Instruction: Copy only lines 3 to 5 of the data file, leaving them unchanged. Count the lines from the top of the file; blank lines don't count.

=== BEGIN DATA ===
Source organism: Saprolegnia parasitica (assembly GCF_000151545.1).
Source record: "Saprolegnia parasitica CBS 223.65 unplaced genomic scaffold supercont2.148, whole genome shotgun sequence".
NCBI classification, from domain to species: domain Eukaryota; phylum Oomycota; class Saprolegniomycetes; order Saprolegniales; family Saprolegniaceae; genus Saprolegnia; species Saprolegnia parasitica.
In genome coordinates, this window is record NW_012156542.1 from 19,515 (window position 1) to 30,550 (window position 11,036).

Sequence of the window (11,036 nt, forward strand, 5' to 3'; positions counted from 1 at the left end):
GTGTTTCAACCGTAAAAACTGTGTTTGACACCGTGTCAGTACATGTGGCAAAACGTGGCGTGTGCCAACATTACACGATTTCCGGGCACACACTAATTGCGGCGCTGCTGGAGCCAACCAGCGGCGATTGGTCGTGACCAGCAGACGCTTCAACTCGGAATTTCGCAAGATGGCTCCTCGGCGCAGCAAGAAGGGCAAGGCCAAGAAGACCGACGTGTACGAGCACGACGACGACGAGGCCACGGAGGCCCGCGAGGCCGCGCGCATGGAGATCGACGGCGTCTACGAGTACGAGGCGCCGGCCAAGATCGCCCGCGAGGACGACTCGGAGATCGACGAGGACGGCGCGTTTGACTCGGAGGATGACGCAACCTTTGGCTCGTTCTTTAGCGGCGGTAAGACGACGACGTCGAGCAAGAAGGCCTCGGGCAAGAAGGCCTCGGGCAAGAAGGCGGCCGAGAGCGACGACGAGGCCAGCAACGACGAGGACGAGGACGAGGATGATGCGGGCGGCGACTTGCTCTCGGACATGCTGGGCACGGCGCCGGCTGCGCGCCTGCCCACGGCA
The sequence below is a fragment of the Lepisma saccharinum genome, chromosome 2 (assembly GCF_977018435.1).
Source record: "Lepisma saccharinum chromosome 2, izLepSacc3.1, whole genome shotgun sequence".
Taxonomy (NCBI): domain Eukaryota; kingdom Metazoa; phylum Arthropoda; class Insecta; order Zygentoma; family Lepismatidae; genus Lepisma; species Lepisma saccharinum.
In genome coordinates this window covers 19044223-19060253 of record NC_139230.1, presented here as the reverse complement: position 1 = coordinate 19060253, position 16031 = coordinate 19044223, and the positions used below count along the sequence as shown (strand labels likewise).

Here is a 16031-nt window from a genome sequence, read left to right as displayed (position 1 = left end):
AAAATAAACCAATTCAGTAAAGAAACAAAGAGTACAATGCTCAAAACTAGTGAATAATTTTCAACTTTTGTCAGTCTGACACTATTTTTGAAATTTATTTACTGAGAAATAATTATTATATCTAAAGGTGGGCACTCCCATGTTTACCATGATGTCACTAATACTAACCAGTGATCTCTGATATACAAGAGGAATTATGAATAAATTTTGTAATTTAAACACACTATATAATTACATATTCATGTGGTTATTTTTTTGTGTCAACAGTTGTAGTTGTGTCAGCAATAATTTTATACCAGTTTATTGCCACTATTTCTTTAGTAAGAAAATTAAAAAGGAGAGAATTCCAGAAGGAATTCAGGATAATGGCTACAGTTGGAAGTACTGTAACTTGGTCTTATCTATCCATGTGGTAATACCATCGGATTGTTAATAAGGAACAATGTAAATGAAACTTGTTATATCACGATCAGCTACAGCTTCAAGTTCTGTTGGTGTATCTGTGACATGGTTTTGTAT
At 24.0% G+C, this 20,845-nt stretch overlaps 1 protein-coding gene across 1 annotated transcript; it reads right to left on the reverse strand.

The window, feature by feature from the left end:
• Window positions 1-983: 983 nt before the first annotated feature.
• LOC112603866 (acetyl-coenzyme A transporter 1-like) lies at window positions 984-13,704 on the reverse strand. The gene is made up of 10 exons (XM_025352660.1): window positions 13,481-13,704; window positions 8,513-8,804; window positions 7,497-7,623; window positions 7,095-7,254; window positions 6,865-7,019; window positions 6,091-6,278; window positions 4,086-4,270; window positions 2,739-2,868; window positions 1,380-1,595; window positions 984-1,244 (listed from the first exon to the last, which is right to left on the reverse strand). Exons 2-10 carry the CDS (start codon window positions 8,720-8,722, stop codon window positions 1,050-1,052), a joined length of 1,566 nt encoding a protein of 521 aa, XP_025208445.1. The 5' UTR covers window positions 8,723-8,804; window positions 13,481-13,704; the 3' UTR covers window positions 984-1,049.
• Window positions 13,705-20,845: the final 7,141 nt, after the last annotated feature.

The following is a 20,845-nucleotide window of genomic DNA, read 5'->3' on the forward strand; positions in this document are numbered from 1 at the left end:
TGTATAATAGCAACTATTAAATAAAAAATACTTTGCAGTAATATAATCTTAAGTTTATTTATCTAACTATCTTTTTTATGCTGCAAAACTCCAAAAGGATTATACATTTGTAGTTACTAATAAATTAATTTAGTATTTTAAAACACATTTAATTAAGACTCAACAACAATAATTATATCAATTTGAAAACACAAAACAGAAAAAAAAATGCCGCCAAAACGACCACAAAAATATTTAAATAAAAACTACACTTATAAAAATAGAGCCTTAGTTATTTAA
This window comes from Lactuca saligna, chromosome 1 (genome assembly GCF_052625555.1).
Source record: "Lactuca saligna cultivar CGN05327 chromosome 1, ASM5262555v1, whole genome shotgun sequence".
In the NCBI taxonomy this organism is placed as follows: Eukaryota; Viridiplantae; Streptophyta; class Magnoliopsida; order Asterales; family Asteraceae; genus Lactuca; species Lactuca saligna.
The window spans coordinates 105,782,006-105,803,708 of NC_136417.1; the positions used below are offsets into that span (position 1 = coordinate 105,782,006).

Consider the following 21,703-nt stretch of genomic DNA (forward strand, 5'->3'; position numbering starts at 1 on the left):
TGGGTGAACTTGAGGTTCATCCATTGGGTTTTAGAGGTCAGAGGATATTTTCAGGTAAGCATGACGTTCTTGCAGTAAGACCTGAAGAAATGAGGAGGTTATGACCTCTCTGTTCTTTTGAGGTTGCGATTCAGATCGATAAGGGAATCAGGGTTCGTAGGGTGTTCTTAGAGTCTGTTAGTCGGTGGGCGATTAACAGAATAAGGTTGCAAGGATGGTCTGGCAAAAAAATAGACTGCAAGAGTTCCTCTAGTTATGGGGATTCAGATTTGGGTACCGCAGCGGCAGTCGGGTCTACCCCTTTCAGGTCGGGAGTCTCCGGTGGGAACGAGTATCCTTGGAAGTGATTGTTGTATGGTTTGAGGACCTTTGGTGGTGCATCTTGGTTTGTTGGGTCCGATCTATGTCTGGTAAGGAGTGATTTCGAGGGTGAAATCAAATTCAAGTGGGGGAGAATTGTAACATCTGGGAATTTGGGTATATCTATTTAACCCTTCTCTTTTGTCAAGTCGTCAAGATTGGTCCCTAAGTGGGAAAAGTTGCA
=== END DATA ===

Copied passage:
NCBI classification, from domain to species: domain Eukaryota; phylum Oomycota; class Saprolegniomycetes; order Saprolegniales; family Saprolegniaceae; genus Saprolegnia; species Saprolegnia parasitica.
In genome coordinates, this window is record NW_012156542.1 from 19,515 (window position 1) to 30,550 (window position 11,036).

Sequence of the window (11,036 nt, forward strand, 5' to 3'; positions counted from 1 at the left end):